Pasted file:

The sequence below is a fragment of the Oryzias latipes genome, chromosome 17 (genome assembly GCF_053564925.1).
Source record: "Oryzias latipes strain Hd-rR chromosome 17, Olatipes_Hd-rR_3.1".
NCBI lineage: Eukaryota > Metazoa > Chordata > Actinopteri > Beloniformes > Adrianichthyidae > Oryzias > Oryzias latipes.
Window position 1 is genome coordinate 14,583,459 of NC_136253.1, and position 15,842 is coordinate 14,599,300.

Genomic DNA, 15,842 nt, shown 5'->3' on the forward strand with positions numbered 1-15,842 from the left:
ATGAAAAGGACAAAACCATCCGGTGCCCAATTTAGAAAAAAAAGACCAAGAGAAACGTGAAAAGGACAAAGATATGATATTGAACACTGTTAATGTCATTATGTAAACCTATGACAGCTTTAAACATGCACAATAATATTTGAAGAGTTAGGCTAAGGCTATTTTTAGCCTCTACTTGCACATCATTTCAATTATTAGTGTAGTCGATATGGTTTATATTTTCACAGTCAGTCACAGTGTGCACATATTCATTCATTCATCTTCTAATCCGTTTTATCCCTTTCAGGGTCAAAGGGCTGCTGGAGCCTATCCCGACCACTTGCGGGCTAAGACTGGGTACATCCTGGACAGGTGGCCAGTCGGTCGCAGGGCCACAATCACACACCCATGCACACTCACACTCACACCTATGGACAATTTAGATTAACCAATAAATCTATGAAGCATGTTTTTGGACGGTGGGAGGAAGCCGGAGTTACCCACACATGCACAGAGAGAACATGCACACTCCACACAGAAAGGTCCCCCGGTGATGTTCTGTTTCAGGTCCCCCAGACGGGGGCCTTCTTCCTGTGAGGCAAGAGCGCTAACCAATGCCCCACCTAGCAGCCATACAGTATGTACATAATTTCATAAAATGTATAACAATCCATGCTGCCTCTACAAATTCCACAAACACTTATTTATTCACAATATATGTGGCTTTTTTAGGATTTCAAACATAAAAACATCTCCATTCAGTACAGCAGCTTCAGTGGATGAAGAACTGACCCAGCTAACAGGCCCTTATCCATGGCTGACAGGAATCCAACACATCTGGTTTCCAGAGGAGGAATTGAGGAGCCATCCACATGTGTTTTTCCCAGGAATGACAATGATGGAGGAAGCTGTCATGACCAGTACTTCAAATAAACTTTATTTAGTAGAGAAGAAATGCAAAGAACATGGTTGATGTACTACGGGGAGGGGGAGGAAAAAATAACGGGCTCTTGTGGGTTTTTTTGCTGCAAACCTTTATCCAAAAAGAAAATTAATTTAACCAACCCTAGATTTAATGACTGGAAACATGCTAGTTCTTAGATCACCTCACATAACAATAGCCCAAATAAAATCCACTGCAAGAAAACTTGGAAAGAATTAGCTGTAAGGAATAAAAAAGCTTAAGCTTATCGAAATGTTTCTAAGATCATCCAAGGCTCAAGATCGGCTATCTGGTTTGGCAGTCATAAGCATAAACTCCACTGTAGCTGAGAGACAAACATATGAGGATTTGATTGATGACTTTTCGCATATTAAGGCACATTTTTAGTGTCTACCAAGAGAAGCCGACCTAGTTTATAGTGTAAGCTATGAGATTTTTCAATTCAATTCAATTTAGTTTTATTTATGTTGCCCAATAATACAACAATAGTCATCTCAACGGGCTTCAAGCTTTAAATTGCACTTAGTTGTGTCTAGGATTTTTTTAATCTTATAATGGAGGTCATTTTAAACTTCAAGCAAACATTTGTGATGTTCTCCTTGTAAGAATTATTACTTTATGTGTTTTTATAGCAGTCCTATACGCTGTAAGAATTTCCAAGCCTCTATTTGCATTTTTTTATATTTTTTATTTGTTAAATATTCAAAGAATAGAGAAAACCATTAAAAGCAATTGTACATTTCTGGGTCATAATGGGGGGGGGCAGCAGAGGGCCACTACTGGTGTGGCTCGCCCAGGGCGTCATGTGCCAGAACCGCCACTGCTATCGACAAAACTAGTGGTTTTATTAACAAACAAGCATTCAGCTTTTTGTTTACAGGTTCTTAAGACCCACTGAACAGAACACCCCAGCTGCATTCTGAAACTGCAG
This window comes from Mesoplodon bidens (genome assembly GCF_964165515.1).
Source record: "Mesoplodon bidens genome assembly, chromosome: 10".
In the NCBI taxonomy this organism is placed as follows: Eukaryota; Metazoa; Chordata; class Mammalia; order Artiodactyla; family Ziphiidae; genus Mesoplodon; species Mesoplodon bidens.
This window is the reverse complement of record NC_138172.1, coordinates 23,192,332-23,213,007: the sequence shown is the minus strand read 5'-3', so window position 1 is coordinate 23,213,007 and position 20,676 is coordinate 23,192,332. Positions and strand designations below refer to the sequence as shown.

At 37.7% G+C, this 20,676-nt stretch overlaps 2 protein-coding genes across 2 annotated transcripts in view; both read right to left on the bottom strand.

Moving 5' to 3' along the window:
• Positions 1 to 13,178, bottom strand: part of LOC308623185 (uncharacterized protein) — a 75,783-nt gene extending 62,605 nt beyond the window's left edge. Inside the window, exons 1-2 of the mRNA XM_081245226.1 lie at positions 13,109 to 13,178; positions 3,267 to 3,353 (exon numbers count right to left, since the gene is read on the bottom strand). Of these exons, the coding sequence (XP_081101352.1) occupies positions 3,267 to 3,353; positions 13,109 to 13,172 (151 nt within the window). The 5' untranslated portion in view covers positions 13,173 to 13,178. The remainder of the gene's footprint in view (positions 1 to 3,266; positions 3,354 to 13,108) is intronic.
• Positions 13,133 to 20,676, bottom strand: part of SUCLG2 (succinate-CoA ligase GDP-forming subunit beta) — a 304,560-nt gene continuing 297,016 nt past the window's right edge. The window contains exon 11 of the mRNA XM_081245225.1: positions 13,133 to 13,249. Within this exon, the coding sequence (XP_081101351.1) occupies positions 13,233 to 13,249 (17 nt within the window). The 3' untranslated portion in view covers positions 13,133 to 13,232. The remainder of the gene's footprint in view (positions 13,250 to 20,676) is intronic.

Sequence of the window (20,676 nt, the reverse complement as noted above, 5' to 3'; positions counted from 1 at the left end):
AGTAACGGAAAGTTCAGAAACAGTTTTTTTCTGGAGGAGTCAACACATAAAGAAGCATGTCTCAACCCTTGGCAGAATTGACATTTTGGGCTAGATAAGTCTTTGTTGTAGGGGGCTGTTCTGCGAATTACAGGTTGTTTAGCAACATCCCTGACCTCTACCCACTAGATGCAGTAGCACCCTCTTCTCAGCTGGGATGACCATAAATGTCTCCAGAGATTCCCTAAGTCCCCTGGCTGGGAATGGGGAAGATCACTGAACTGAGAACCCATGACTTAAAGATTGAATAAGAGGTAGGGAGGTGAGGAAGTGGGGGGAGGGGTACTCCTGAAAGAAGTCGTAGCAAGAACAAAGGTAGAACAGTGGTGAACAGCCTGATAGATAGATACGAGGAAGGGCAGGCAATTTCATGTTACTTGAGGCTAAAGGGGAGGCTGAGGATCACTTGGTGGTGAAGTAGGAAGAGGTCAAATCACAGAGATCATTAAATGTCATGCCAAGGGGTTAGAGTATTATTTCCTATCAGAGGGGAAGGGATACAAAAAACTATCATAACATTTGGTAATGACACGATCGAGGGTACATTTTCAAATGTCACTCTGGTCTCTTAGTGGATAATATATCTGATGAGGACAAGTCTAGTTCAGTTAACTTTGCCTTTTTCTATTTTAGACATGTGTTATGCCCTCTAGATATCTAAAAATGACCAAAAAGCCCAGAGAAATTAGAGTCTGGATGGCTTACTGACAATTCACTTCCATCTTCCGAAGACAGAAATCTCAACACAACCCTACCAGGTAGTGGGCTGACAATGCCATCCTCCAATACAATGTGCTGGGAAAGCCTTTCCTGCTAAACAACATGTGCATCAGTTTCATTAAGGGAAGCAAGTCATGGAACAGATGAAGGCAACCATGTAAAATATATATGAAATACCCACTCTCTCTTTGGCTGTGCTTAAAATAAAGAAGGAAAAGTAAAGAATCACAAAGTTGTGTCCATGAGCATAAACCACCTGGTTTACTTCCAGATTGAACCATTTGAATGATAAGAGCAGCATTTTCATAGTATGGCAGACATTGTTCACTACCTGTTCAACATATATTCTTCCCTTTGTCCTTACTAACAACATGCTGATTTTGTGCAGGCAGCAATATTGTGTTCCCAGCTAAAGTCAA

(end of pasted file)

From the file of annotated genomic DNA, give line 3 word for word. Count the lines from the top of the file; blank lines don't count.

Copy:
NCBI lineage: Eukaryota > Metazoa > Chordata > Actinopteri > Beloniformes > Adrianichthyidae > Oryzias > Oryzias latipes.